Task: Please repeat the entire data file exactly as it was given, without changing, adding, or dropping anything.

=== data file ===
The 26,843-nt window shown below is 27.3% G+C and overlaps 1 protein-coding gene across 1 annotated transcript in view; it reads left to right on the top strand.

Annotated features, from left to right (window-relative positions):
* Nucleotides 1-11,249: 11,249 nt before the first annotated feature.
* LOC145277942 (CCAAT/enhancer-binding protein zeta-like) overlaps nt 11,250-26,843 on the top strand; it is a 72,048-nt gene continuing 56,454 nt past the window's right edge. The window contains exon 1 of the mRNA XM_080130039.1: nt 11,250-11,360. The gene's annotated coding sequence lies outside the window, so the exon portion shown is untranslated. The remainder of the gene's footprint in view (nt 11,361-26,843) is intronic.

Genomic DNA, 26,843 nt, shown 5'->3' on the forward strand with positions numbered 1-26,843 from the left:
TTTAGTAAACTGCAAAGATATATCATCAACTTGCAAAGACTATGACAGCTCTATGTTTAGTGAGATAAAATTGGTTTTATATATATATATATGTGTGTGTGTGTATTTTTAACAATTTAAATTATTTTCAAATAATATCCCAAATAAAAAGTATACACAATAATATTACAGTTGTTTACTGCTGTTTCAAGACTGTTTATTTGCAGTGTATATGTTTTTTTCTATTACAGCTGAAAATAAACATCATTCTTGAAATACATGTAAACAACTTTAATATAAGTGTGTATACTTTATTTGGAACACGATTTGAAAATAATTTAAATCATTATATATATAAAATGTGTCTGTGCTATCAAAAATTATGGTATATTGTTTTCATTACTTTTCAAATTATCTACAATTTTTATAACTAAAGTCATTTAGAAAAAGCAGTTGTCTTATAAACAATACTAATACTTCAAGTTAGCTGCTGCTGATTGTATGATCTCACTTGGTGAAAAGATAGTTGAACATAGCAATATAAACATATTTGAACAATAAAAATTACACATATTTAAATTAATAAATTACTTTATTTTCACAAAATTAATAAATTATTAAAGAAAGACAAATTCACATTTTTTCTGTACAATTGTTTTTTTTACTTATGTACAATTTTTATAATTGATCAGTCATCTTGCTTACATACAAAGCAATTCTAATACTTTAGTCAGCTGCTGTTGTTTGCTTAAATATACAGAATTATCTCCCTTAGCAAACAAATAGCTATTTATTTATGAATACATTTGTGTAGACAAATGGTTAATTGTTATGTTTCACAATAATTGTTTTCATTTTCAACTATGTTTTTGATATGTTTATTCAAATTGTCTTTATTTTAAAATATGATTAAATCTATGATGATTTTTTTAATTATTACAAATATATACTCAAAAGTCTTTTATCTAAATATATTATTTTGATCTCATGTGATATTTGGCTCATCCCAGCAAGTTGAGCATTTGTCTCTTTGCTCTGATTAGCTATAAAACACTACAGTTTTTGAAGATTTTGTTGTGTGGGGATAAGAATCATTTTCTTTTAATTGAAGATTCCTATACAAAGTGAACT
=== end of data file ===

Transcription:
The 26,843-nt window shown below is 27.3% G+C and overlaps 1 protein-coding gene across 1 annotated transcript in view; it reads left to right on the top strand.

Annotated features, from left to right (window-relative positions):
* Nucleotides 1-11,249: 11,249 nt before the first annotated feature.
* LOC145277942 (CCAAT/enhancer-binding protein zeta-like) overlaps nt 11,250-26,843 on the top strand; it is a 72,048-nt gene continuing 56,454 nt past the window's right edge. The window contains exon 1 of the mRNA XM_080130039.1: nt 11,250-11,360. The gene's annotated coding sequence lies outside the window, so the exon portion shown is untranslated. The remainder of the gene's footprint in view (nt 11,361-26,843) is intronic.

Genomic DNA, 26,843 nt, shown 5'->3' on the forward strand with positions numbered 1-26,843 from the left:
TTTAGTAAACTGCAAAGATATATCATCAACTTGCAAAGACTATGACAGCTCTATGTTTAGTGAGATAAAATTGGTTTTATATATATATATATGTGTGTGTGTGTATTTTTAACAATTTAAATTATTTTCAAATAATATCCCAAATAAAAAGTATACACAATAATATTACAGTTGTTTACTGCTGTTTCAAGACTGTTTATTTGCAGTGTATATGTTTTTTTCTATTACAGCTGAAAATAAACATCATTCTTGAAATACATGTAAACAACTTTAATATAAGTGTGTATACTTTATTTGGAACACGATTTGAAAATAATTTAAATCATTATATATATAAAATGTGTCTGTGCTATCAAAAATTATGGTATATTGTTTTCATTACTTTTCAAATTATCTACAATTTTTATAACTAAAGTCATTTAGAAAAAGCAGTTGTCTTATAAACAATACTAATACTTCAAGTTAGCTGCTGCTGATTGTATGATCTCACTTGGTGAAAAGATAGTTGAACATAGCAATATAAACATATTTGAACAATAAAAATTACACATATTTAAATTAATAAATTACTTTATTTTCACAAAATTAATAAATTATTAAAGAAAGACAAATTCACATTTTTTCTGTACAATTGTTTTTTTTACTTATGTACAATTTTTATAATTGATCAGTCATCTTGCTTACATACAAAGCAATTCTAATACTTTAGTCAGCTGCTGTTGTTTGCTTAAATATACAGAATTATCTCCCTTAGCAAACAAATAGCTATTTATTTATGAATACATTTGTGTAGACAAATGGTTAATTGTTATGTTTCACAATAATTGTTTTCATTTTCAACTATGTTTTTGATATGTTTATTCAAATTGTCTTTATTTTAAAATATGATTAAATCTATGATGATTTTTTTAATTATTACAAATATATACTCAAAAGTCTTTTATCTAAATATATTATTTTGATCTCATGTGATATTTGGCTCATCCCAGCAAGTTGAGCATTTGTCTCTTTGCTCTGATTAGCTATAAAACACTACAGTTTTTGAAGATTTTGTTGTGTGGGGATAAGAATCATTTTCTTTTAATTGAAGATTCCTATACAAAGTGAACT